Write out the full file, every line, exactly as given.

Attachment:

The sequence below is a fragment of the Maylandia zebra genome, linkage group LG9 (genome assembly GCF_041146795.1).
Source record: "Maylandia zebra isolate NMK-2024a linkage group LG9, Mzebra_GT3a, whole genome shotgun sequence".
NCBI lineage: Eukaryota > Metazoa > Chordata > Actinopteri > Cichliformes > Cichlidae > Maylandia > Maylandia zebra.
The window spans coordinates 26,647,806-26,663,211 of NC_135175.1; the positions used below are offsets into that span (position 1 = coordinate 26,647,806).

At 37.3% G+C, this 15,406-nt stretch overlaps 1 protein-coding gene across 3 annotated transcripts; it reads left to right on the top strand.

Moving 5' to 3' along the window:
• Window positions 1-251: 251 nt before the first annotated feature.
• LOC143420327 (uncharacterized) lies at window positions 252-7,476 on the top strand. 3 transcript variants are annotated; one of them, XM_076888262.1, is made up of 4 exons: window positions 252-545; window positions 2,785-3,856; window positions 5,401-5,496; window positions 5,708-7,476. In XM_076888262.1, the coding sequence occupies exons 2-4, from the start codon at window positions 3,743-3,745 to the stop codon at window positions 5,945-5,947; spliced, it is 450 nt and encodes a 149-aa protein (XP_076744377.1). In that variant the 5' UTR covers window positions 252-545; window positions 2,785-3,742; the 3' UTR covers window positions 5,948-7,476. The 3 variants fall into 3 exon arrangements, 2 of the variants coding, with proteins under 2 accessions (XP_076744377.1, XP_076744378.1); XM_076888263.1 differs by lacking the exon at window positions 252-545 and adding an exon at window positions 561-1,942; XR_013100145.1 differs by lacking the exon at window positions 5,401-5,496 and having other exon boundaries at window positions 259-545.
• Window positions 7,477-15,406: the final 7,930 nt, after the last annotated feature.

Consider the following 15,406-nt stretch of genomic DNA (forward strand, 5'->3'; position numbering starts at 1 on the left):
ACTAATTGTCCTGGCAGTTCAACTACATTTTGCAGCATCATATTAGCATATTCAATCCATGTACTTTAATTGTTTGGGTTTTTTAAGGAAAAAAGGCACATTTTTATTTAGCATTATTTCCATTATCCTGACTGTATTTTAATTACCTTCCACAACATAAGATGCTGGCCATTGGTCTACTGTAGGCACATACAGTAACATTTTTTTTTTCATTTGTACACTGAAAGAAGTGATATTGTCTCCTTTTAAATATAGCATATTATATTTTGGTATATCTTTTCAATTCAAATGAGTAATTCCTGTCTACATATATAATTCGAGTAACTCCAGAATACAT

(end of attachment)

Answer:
The sequence below is a fragment of the Maylandia zebra genome, linkage group LG9 (genome assembly GCF_041146795.1).
Source record: "Maylandia zebra isolate NMK-2024a linkage group LG9, Mzebra_GT3a, whole genome shotgun sequence".
NCBI lineage: Eukaryota > Metazoa > Chordata > Actinopteri > Cichliformes > Cichlidae > Maylandia > Maylandia zebra.
The window spans coordinates 26,647,806-26,663,211 of NC_135175.1; the positions used below are offsets into that span (position 1 = coordinate 26,647,806).

At 37.3% G+C, this 15,406-nt stretch overlaps 1 protein-coding gene across 3 annotated transcripts; it reads left to right on the top strand.

Moving 5' to 3' along the window:
• Window positions 1-251: 251 nt before the first annotated feature.
• LOC143420327 (uncharacterized) lies at window positions 252-7,476 on the top strand. 3 transcript variants are annotated; one of them, XM_076888262.1, is made up of 4 exons: window positions 252-545; window positions 2,785-3,856; window positions 5,401-5,496; window positions 5,708-7,476. In XM_076888262.1, the coding sequence occupies exons 2-4, from the start codon at window positions 3,743-3,745 to the stop codon at window positions 5,945-5,947; spliced, it is 450 nt and encodes a 149-aa protein (XP_076744377.1). In that variant the 5' UTR covers window positions 252-545; window positions 2,785-3,742; the 3' UTR covers window positions 5,948-7,476. The 3 variants fall into 3 exon arrangements, 2 of the variants coding, with proteins under 2 accessions (XP_076744377.1, XP_076744378.1); XM_076888263.1 differs by lacking the exon at window positions 252-545 and adding an exon at window positions 561-1,942; XR_013100145.1 differs by lacking the exon at window positions 5,401-5,496 and having other exon boundaries at window positions 259-545.
• Window positions 7,477-15,406: the final 7,930 nt, after the last annotated feature.

Consider the following 15,406-nt stretch of genomic DNA (forward strand, 5'->3'; position numbering starts at 1 on the left):
ACTAATTGTCCTGGCAGTTCAACTACATTTTGCAGCATCATATTAGCATATTCAATCCATGTACTTTAATTGTTTGGGTTTTTTAAGGAAAAAAGGCACATTTTTATTTAGCATTATTTCCATTATCCTGACTGTATTTTAATTACCTTCCACAACATAAGATGCTGGCCATTGGTCTACTGTAGGCACATACAGTAACATTTTTTTTTTCATTTGTACACTGAAAGAAGTGATATTGTCTCCTTTTAAATATAGCATATTATATTTTGGTATATCTTTTCAATTCAAATGAGTAATTCCTGTCTACATATATAATTCGAGTAACTCCAGAATACAT